His perma-smiling eyes might indicate otherwise, but Tom Cruise is not happy about Life & Style and In Touch's allegations in 2012 that he abandoned his daughter in favor of Xenu after Joey Potter—sorry, Katie Holmes—filed for divorce. He filed a lawsuit for libel against parent company Bauer Publishing, but as recent leaked documents reveal, that $50 million payout isn't going to come without a fight.

Radar Online obtained parts of a sealed deposition between Cruise and counsel from Bauer Publishing, that took place two months ago at CAA. In it, Cruise tries valiantly to defend his own special blend of crazy amidst allegations that he had his counsel try to drum up negative press that Bauer is an anti-Semitic company, with pro-Nazi publications under its belt.

Cruise denied that he knew a member of his legal team, Matt Galsor, had reached out to the Associated Press to ask them to run a story on Bauer's potential Hitler-loving leanings, and when probed to ask if he'd condone such tactics against a company waging a smear campaign against him, he said he'd "have to think about it." (Despite Cruise's insistence that he knew nothing about drumming up support for Bauer's potential Nazi bias, The Wrap's Sara Morrison reports that just this week, Cruise's team filed paperwork for an upcoming hearing to force Bauer to disclose their pro-Nazi ties.)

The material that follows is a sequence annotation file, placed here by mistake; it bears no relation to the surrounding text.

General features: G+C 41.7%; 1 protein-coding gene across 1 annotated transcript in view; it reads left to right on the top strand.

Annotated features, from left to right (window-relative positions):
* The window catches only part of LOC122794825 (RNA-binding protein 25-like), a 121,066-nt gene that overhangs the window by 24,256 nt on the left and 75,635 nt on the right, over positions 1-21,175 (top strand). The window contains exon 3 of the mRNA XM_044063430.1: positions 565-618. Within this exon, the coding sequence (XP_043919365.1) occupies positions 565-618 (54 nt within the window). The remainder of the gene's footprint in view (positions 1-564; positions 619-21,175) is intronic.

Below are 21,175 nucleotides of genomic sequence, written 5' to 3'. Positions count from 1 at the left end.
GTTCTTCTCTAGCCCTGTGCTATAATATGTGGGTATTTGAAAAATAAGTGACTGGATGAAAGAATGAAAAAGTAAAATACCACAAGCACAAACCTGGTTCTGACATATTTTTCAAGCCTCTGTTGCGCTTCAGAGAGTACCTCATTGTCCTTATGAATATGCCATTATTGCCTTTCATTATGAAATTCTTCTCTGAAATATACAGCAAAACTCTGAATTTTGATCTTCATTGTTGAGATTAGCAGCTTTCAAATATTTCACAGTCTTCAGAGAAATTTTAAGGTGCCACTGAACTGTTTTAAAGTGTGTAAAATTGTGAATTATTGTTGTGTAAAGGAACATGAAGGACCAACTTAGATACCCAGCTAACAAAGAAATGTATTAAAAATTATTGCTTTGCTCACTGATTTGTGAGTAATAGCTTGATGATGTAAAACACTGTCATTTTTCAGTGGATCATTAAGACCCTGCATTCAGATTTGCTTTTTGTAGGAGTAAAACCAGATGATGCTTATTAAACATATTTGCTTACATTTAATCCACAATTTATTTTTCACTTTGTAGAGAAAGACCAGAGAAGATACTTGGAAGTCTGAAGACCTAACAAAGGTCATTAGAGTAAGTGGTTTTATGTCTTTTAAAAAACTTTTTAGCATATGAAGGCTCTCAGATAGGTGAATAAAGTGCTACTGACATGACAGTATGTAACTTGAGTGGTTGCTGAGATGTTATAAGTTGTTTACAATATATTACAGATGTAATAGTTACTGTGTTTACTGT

He agreed with Bauer that in a 158 day period from June 18th, 2012 to Thanksgiving of that year, he only saw daughter Suri for ten days, but that a six percent hangout rate doesn't necessarily correlate to abandonment. When grilled on whether he and the Church of Scientology labelled wife Katie Holmes as a "suppressive person"—someone that Cruise describes as "an antisocial personality, someone who is dishonest, evaluates and invalidates to the extreme." Cruise admits that anyone who leaves the church is automatically deemed a suppressive person. ("SP" if you're down with Scientology slang.)

He goes on to accuse defending counsel Beth Macnamara of not respecting his religion—which, according to Cruise, is nothing like Judaism or Catholicism, even though counsel didn't ask him that—and then hammers her on the importance of letting him finish his sentences instead of cutting him off, which you have to support him on, because c'mon Beth, manners.

Cruise and Bauer publishing will have a hearing on November 26th for what will surely inspire the greatest movie that never will be, because really, if we live in a world that can give us Cowboys and Aliens, why can't we have Nazis vs. Scientologists: The Movie?

Here's the full document: